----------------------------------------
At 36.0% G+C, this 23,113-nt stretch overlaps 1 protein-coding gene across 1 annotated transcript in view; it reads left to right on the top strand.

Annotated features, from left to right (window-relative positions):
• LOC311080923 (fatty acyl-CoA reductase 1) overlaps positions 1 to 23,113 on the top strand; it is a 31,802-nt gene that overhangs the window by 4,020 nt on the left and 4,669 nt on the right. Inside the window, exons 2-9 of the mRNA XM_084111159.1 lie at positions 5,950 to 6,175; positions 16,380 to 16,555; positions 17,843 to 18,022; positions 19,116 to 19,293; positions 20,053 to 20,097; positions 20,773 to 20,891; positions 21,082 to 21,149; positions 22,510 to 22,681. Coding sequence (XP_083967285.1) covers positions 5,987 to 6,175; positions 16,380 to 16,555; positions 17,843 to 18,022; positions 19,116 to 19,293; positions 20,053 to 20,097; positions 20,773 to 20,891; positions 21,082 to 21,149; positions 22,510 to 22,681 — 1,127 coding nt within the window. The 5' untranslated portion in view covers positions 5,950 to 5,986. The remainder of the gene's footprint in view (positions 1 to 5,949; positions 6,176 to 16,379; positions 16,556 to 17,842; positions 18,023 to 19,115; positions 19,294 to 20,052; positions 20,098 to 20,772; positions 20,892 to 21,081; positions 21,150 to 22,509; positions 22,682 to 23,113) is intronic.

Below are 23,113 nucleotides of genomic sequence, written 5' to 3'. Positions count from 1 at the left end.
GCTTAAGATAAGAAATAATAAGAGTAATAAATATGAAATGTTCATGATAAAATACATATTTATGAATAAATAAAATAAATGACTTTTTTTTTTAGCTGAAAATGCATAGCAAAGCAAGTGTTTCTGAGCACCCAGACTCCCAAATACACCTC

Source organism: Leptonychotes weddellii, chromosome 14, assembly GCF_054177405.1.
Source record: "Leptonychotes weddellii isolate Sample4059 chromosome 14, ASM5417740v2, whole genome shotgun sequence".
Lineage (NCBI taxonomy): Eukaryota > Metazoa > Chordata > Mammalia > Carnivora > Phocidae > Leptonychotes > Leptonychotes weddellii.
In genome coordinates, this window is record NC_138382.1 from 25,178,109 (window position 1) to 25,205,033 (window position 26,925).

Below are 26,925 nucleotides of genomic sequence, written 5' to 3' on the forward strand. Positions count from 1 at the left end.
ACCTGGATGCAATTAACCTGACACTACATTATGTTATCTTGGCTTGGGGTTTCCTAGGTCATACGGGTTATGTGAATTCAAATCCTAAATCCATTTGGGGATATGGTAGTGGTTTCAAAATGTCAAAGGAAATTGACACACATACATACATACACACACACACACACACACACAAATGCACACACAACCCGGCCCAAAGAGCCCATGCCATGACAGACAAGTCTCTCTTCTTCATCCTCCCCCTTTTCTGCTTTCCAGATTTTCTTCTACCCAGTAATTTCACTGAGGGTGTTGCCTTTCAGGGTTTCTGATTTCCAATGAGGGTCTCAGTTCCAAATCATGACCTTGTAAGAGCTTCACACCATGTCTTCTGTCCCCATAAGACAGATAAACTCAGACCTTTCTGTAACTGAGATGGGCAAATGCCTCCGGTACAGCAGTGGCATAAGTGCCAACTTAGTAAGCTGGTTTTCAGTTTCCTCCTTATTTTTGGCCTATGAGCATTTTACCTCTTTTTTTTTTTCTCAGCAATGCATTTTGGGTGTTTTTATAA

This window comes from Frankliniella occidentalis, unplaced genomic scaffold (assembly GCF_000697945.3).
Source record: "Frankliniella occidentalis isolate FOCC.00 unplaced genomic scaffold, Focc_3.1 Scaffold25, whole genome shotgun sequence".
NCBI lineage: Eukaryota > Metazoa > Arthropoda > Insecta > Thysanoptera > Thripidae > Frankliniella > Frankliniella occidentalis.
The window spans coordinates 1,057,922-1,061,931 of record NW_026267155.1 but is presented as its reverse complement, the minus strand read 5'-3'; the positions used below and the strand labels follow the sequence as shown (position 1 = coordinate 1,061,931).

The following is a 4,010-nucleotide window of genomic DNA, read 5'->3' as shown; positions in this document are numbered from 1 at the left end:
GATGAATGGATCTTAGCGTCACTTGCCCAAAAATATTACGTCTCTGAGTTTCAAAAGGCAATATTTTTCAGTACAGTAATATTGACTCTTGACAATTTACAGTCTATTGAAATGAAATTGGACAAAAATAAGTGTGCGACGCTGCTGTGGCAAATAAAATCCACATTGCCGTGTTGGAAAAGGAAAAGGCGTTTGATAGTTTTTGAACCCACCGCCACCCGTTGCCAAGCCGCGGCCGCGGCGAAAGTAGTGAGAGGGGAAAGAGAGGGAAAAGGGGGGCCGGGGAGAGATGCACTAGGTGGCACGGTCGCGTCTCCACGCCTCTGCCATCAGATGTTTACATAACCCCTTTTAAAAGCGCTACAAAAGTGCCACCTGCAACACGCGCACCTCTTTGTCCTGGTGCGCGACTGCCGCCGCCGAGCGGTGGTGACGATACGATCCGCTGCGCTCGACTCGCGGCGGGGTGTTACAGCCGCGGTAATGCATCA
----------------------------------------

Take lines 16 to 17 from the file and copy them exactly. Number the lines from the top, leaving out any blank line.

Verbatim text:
The following is a 4,010-nucleotide window of genomic DNA, read 5'->3' as shown; positions in this document are numbered from 1 at the left end:
GATGAATGGATCTTAGCGTCACTTGCCCAAAAATATTACGTCTCTGAGTTTCAAAAGGCAATATTTTTCAGTACAGTAATATTGACTCTTGACAATTTACAGTCTATTGAAATGAAATTGGACAAAAATAAGTGTGCGACGCTGCTGTGGCAAATAAAATCCACATTGCCGTGTTGGAAAAGGAAAAGGCGTTTGATAGTTTTTGAACCCACCGCCACCCGTTGCCAAGCCGCGGCCGCGGCGAAAGTAGTGAGAGGGGAAAGAGAGGGAAAAGGGGGGCCGGGGAGAGATGCACTAGGTGGCACGGTCGCGTCTCCACGCCTCTGCCATCAGATGTTTACATAACCCCTTTTAAAAGCGCTACAAAAGTGCCACCTGCAACACGCGCACCTCTTTGTCCTGGTGCGCGACTGCCGCCGCCGAGCGGTGGTGACGATACGATCCGCTGCGCTCGACTCGCGGCGGGGTGTTACAGCCGCGGTAATGCATCA